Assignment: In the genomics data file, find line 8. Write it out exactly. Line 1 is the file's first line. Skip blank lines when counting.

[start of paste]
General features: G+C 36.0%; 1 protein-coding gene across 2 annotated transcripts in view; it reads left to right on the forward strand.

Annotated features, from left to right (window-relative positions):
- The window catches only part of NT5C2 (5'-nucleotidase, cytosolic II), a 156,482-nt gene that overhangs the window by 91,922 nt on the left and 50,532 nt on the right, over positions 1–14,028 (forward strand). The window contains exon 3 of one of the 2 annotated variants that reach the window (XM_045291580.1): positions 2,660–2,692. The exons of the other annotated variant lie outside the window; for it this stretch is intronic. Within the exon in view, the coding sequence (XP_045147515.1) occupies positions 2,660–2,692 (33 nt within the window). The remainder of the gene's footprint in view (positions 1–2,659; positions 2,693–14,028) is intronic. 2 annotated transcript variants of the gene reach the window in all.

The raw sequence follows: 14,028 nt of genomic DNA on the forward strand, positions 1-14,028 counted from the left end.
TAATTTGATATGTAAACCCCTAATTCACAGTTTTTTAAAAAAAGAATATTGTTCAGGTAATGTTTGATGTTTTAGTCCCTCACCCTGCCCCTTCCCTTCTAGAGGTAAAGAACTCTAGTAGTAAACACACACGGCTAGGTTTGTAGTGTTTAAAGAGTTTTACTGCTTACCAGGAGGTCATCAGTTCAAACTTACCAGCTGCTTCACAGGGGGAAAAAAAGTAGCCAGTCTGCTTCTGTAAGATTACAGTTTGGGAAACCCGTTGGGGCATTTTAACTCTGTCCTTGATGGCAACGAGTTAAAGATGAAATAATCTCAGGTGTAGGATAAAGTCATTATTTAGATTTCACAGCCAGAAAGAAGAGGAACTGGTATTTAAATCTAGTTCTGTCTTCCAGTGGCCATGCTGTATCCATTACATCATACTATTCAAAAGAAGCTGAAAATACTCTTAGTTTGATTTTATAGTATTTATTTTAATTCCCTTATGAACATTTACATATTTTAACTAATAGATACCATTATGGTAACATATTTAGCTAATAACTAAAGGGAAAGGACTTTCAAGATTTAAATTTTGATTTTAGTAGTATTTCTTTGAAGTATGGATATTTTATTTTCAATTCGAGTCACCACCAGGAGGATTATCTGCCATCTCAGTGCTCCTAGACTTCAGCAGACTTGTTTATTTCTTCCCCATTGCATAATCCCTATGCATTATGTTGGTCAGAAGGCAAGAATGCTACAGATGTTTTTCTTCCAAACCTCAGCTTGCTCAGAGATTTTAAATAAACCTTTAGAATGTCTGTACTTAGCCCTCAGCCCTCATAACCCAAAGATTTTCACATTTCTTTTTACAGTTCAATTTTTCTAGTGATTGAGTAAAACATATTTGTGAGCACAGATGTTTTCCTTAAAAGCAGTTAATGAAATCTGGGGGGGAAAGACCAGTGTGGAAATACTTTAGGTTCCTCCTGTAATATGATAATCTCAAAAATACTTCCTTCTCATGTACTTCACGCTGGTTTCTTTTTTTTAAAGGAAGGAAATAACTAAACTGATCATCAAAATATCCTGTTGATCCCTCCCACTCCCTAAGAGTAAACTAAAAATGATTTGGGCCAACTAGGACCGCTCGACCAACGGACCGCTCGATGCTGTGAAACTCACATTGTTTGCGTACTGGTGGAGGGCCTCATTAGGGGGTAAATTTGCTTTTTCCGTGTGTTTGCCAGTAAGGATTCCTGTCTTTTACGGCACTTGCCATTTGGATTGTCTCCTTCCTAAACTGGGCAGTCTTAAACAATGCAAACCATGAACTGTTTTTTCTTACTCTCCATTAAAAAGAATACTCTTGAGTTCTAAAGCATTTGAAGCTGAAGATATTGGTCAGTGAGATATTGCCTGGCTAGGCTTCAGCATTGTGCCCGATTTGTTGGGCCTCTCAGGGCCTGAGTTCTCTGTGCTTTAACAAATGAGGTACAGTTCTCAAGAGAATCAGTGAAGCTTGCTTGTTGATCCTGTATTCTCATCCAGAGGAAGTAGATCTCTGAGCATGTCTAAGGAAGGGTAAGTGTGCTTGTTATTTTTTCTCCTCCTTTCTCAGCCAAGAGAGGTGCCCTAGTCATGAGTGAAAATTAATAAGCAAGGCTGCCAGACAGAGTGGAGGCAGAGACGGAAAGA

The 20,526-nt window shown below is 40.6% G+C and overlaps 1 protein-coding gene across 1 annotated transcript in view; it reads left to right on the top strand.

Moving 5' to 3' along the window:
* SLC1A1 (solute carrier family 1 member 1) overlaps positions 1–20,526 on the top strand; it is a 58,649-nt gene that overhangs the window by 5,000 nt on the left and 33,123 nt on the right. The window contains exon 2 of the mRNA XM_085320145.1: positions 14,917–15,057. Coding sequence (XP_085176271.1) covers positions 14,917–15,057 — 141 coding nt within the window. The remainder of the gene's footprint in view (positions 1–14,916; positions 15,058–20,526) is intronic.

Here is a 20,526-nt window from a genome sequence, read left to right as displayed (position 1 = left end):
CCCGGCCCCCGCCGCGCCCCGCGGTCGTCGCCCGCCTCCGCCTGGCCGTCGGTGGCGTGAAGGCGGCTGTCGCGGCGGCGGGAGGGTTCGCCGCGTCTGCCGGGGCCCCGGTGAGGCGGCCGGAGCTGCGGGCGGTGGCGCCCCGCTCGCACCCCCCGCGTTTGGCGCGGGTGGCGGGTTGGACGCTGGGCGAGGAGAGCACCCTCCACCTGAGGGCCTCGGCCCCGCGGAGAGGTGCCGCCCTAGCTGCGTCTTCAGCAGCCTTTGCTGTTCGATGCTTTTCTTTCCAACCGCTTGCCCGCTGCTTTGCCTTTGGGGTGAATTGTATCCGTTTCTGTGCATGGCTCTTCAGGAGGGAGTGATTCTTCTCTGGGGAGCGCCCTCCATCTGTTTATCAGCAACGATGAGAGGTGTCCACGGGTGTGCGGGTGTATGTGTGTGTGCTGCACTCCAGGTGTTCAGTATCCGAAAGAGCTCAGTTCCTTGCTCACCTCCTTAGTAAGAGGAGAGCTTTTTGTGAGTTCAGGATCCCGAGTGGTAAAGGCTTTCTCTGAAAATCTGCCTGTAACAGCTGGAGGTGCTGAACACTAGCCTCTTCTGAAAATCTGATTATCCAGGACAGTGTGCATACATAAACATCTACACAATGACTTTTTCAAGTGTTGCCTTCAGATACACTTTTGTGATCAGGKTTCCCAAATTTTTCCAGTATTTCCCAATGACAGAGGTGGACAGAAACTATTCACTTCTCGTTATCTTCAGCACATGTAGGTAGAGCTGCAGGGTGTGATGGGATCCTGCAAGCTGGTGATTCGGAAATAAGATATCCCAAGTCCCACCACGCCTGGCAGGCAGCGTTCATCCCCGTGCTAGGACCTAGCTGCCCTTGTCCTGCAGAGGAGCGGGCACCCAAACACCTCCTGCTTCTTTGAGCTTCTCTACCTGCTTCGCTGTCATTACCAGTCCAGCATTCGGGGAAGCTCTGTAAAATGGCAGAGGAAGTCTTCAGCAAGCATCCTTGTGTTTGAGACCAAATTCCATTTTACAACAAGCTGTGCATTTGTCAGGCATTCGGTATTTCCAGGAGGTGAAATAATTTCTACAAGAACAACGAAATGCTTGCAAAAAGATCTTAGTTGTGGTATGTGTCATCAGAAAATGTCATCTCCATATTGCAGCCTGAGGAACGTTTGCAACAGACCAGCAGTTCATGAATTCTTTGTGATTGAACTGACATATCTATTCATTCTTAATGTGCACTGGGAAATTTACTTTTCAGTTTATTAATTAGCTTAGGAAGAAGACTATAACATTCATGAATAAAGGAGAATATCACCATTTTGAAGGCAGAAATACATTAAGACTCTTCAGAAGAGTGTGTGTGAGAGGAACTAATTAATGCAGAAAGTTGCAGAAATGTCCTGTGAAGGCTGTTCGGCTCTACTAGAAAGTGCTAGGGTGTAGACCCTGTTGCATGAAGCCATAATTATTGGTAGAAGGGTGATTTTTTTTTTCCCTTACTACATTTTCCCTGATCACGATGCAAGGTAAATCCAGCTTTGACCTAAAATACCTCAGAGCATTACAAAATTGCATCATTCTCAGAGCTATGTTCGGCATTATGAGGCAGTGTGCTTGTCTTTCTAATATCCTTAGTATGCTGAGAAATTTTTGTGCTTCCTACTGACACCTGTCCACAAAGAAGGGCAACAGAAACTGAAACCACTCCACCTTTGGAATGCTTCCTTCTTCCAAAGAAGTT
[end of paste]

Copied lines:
* SLC1A1 (solute carrier family 1 member 1) overlaps positions 1–20,526 on the top strand; it is a 58,649-nt gene that overhangs the window by 5,000 nt on the left and 33,123 nt on the right. The window contains exon 2 of the mRNA XM_085320145.1: positions 14,917–15,057. Coding sequence (XP_085176271.1) covers positions 14,917–15,057 — 141 coding nt within the window. The remainder of the gene's footprint in view (positions 1–14,916; positions 15,058–20,526) is intronic.